As I mentioned Sunday, Mary requested that I revert to calling this feature “Wednesdays for my Wife,” so I’ve rebuilt the graphic.
This is not a family story, but it’s one of Mary’s favorites.
One of my best friends from grammar school was a guy I’ll just refer to as J. His mother and my mother went to school together and had been lifelong friends. J moved to Chicago with his family at the end of sixth grade, and we ended up graduating from grammar school together, and we remained friends through high school and college.
J was an intelligent and good-looking guy, but he tended to court disaster no matter what he did. For example, he had been walking home from school one day, tripped over his own feet, fell forward, and fractured his finger at the knuckle. Another time, he broke his toe by kicking what he thought was a pumpkin but was really a shot put painted orange. But he will always be remembered for what happened after the eighth grade taffy apple sale.
As a community service project, we, the eighth grade at St. Ignatius School, decided to hold a taffy apple sale and donate the proceeds to the missions. We made all of the arrangements with the Affy Tapple Company and agreed to staff the booth to sell the taffy apples after lunch on a particularly nice day in the spring. For the princely sum of twelve whole cents, one could get a delicious confection consisting of one crisp, medium-sized Delicious apple, coated with creamy, chewy caramel and rolled in peanuts (there was a peanut-free version), resting in a paper muffin cup and with a heavy, pointed stick pushed into the bottom so that it could be held like a lollipop.
The sale was an enormous success, and by one o’clock we had sold all of the taffy apples and were now left with the job of counting the money. As you can probably imagine, given the price of twelve cents, combined with the fact that many of our customers were younger, the lion’s share of the coins we received were pennies. Sister Rosemary, our eighth grade teacher, thought it would be a good idea to separate the coins and carry them to the rectory. We spent the better part of the afternoon separating the quarters, dimes, nickels and pennies into various containers. We ended up with part of a shoebox full of quarters, part of a shoebox full of dimes, part of a shoebox full of nickels, and two shoeboxes full of pennies. Several of us (I wasn’t one of them) were then appointed to carry said boxes full of coins to the rectory. J, who was trying very hard to impress the heck out of some of the girls, told Sister he would be able to handle both boxes full of pennies all by himself, and would not take no for an answer.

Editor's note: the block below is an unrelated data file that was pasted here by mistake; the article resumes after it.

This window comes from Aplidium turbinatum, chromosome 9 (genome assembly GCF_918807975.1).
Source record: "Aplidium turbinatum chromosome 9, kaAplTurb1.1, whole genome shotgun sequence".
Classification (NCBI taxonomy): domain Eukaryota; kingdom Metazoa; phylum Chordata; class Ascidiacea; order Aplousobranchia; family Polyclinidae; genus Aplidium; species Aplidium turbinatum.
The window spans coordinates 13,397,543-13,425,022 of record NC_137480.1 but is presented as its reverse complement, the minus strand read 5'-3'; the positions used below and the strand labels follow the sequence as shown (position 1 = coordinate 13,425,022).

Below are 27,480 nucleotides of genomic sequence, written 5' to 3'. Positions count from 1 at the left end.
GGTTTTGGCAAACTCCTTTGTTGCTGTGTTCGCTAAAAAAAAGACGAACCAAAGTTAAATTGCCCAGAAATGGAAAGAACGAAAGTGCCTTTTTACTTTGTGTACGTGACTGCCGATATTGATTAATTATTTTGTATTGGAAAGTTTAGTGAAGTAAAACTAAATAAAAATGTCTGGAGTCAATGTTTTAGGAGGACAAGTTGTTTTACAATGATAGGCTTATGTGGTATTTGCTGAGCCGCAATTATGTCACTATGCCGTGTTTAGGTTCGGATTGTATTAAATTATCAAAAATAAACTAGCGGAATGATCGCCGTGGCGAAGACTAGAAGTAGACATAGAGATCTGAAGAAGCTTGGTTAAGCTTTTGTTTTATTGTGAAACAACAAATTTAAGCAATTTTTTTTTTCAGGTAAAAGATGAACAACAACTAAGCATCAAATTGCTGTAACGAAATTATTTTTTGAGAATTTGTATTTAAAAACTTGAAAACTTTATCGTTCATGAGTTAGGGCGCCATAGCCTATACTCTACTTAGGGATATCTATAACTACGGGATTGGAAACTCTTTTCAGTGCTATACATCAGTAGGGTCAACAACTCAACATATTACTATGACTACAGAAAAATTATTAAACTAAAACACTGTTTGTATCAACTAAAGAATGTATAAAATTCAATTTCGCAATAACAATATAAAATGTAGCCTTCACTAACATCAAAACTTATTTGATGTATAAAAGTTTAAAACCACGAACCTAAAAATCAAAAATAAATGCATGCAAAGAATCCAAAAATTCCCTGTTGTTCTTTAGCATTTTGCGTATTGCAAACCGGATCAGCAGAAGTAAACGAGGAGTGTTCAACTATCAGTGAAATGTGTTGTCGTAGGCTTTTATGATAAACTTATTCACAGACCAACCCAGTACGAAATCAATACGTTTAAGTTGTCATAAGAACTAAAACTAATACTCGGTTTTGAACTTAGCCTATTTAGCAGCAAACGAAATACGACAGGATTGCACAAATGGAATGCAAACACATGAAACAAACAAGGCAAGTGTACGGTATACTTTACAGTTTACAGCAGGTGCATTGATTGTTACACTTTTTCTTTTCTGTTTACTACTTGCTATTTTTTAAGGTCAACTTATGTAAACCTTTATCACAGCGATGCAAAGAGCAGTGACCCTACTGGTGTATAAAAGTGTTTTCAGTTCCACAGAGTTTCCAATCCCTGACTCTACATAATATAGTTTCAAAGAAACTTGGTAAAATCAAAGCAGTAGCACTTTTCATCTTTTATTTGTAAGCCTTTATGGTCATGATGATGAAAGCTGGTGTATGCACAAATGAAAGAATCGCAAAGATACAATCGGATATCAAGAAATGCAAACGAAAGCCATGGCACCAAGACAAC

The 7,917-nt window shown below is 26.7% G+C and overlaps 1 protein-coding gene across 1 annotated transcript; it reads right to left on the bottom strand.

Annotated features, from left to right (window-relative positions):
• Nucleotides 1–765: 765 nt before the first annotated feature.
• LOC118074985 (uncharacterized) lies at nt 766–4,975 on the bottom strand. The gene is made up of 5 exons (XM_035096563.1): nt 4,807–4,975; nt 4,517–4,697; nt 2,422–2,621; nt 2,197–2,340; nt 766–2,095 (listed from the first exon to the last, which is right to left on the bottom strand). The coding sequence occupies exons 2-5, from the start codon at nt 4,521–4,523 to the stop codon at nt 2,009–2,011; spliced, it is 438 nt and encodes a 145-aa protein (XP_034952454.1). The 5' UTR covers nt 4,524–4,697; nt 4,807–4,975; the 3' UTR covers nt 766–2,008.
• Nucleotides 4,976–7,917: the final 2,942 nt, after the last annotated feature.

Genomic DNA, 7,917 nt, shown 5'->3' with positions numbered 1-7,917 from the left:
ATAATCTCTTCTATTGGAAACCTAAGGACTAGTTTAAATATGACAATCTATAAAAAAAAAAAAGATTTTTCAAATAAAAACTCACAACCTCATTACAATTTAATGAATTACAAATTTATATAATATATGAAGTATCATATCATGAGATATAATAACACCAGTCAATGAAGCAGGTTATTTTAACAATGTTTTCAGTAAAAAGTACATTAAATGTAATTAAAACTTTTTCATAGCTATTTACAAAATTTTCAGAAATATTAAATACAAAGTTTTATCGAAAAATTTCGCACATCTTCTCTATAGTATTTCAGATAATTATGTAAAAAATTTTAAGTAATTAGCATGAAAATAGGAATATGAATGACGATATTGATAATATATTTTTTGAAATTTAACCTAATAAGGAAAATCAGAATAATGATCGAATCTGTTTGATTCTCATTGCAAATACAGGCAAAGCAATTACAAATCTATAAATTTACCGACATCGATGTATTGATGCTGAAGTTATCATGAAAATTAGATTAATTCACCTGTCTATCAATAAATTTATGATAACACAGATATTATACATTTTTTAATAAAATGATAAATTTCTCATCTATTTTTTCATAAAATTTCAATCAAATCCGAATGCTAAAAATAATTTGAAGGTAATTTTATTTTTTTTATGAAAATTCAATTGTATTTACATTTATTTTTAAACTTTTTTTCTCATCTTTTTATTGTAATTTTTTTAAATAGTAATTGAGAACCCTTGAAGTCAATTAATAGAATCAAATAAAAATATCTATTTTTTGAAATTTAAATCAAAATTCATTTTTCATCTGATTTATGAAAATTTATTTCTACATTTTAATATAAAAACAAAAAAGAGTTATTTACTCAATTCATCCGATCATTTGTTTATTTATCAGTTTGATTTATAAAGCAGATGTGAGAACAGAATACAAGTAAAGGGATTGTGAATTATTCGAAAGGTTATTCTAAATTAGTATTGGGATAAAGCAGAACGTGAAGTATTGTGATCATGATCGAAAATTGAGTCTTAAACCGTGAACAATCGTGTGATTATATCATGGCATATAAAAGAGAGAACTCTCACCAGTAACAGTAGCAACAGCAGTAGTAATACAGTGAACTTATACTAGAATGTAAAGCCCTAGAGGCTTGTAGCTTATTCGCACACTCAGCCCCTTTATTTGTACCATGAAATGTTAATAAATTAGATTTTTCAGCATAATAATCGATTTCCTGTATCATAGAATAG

“J, the stairs are awfully steep, and the boxes are quite heavy.”
“That’s okay, Sister, I can handle it,” J said, wearing that big stupid grin that he always wore when he was trying to show how capable he was of dealing with a situation.
“Oh, all right, but please, be careful.” Sister stacked the two boxes into his arms, and he was off.
Before I go any further, I need to explain that St. Ignatius School consisted of two buildings connected by a bridge. The east building had wooden floors and staircases without landings from the ground floor to the second; the west, built to more modern safety standards, had concrete floors and landings. The previous year, the parish school board decided to move Grades 1 through 5 to the west building and Grades 6 through 8 to the east building, leaving the kindergarten on the ground floor in the east building where it had always been. So J had to make it down about twenty stairs, from the second floor, carrying two shoeboxes full of pennies, without falling.
Of course, he couldn’t do that. Within a minute of his departure, we heard “WHOOPS!”, the sound of tumbling and the sound of pennies being strewn all the way down the stairs. Sister just closed her eyes and waited for the commotion to stop before going out and looking. When she (and the rest of us) went out into the hallway and looked down the stairs, there was J, sprawled at the bottom of the staircase with that stupid grin on his face, surrounded by what seemed to be 100 kindergarteners (who were lined up for “toilet recess”) swarming around, feverishly gathering pennies…